Monday, January 28, 2013

Populating request attributes in OIM 11g R2 Part II - UI Customization

This is the second post of a two-post series about pre-populating requests in OIM 11g R2. The first post is available here. This post is also part of OIM 11g Academy Series.

The approach describe in this post is more sophisticated when compared to the pre-populate plug-in described in the previous post. The emphasis here is UI interaction. It is also important to mention that this approach does not work for requests created through the APIs, it works only for UI based requests. Another difference is that while the pre-populated plug-ins are specific to request attributes, this approach is application instance specific. In other words, each different application instance request form will require a different customization.

Wednesday, January 23, 2013

Populating request attributes in OIM 11g R2 Part I - Prepopulate Plug-in

This is the first of a two posts series about pre-populating requests in OIM 11 R2. This post is also part of the OIM 11g Academy Series.

With the introduction of the Catalog, request creation process changed from a wizard to a shopping cart experience style. But request pre-populating is still a common requirement for OIM customers.

There are two different approaches to pre-populate a request:
  1. Pre-populate plug-ins
  2. UI customization

Monday, January 21, 2013

Twitter Jam Tomorrow

Date: Tuesday, January 22, 2013
Time: 10 am PT / 1 pm ET
Topic: Authentication – Stronger or More Often?
Platform: Twitter
Hashtag: #authchat

Get Your Tweets On…

If you are on Twitter, join the tweet jam on Authentication on Jan 22nd at 10 am PT. You will be tweeting with the industry heavyweights and the IDM twitterati. Mike Neuenschwander will take control of the @OracleIDM handle and jam with industry experts on this year’s hot topic – Authentication! You don’t have to sit on the sidelines. Join in the discussion. Mike will kick it off at 10 am PST. Just follow #authchat.

Some housekeeping notes for the tweet jam:
-           Please make sure to use #authchat for every tweet you send on this topic
-           Pls use A1, A2… et al when responding to questions so it is easy for anyone following the discussion.
-           You can amplify others’ comments by retweeting. When modifying a tweet before retweeting, it is generally acceptable to use “MT” rather than “RT”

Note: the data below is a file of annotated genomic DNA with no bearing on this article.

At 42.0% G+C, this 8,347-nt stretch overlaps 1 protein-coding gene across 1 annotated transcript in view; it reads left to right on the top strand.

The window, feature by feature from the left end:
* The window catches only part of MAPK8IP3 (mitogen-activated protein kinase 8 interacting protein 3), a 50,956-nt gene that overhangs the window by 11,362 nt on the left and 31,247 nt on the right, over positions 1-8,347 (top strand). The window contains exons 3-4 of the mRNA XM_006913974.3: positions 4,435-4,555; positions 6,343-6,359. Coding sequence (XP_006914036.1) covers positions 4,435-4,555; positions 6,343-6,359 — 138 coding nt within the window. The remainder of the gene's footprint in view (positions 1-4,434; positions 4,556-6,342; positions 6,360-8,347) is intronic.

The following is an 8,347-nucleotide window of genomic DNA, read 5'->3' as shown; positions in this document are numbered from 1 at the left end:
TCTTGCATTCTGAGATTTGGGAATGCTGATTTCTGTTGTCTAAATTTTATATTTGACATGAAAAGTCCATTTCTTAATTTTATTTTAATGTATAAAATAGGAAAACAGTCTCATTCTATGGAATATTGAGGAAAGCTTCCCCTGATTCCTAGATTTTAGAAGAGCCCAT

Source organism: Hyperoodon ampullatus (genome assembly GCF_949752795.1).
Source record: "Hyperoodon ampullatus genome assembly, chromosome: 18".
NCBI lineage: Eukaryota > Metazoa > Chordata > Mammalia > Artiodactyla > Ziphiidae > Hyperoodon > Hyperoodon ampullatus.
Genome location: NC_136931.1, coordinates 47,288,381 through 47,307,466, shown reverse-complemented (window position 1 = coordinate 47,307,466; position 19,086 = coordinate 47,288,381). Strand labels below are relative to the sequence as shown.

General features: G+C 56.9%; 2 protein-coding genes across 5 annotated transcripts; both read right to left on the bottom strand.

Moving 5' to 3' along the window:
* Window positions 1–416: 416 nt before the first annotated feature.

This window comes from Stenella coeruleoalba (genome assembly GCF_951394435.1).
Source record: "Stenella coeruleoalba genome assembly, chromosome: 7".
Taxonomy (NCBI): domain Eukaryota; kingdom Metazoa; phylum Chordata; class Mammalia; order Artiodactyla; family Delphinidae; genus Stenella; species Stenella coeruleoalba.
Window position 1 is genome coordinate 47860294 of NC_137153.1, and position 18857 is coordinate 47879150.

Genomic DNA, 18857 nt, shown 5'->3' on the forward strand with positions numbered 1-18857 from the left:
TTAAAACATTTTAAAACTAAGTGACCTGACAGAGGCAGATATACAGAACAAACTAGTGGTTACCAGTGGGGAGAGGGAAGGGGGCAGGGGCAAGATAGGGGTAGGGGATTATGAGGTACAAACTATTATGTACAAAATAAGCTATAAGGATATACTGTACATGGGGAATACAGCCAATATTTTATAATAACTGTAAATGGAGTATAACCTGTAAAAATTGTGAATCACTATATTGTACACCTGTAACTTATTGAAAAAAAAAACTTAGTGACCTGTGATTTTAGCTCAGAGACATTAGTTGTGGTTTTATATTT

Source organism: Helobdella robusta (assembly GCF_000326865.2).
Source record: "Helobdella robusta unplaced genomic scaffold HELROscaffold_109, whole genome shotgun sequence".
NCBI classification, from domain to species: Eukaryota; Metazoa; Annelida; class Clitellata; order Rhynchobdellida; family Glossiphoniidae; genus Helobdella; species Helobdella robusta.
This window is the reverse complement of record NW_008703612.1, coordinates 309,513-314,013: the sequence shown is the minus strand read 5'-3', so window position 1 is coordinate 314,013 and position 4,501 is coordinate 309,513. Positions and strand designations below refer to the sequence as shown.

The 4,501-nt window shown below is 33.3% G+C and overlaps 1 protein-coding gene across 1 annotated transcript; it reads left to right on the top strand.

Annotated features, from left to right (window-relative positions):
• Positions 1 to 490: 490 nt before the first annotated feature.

-           If replying to another tweet, pls don’t forget to use #authchat  and put a “.” (period) in front of the initiator’s twitter handle so everyone can see the response.
-           Feel free to solicit responses/comments from specific individuals by calling out their twitter handles. Just don’t forget to put the hashtag #authchat

Follow @OracleIDM today. And let your followers know about the upcoming tweet jam by tweeting about it. Perhaps something along the lines of:
Looking forward to the tweet jam on #authentication and getting the industry’s take. Join on Jan 22, 10 a PT #authchat #oracleidm

They will be archiving and posting the discussion on our blog OracleIDM afterwards.

Friday, January 4, 2013

OIM 11g R2 Requests Lifecycle Management API’s


OIM 11g R2 being such a comprehensive provisioning solution, it provides API’s for almost every aspect of functionality available in the product. This makes it a little difficult to decide which examples are needed the most in the documentation. Fortunately, the documentation does supply samples that can definitely serve as a foundation for more complex pieces of code. Some of the API’s I found developers using more often than others are the ones related to the operations associated with users’ requests for resources. Amongst those the following API’s are mostly required:
  • Request Creation/Submission
  • Request History Data Access
  • Child Table Data Manipulation
  • Approval Information Data Access
This blog post will include a few samples on how to accomplish each one of the above mentioned operations within the context of a use case described shortly. The intent is to provide some useful API’s code samples that customers and partners can use to write their own custom code that requires such functionality.

Thursday, January 3, 2013

Authenticating OIM APIs without end user's password

A common requirement in an OIM implementation is to not expose OIM user interface to all types of end users. To address this requirement, usually a custom application using OIM APIs is developed and deployed. Such application will expose specific OIM functionalities to end users. In most of the cases, customers want the custom application/OIM APIs to act as the end user, and not as a service account; this approach leverages OIM security model, and the actions will be correctly audited in OIM. Usually this custom application will be protected by a SSO solution, and asking the end user to provide his/her password is not an option. So the big question is: how to authenticate the OIM APIs against OIM server and make them act as the end user?

This is another post in the OIM Academy series. To view the entire OIM 11g Academy series click here

In OIM 9.x, the APIs provide two different ways of authentication: through OIM user's credentials (username and password) and through the so called digital signature authentication. The digital signature authentication process allows authentication without a password, and because of that it is a largely used approach in custom OIM APIs based applications.

With the introduction of OIM 11g, the digital signature APIs are being deprecated. They will still work when correctly configured, but they may be discontinued in future OIM releases.

In R2 there is an easier way of using OIM APIs without the need of end's user password. This post shows how this can be done.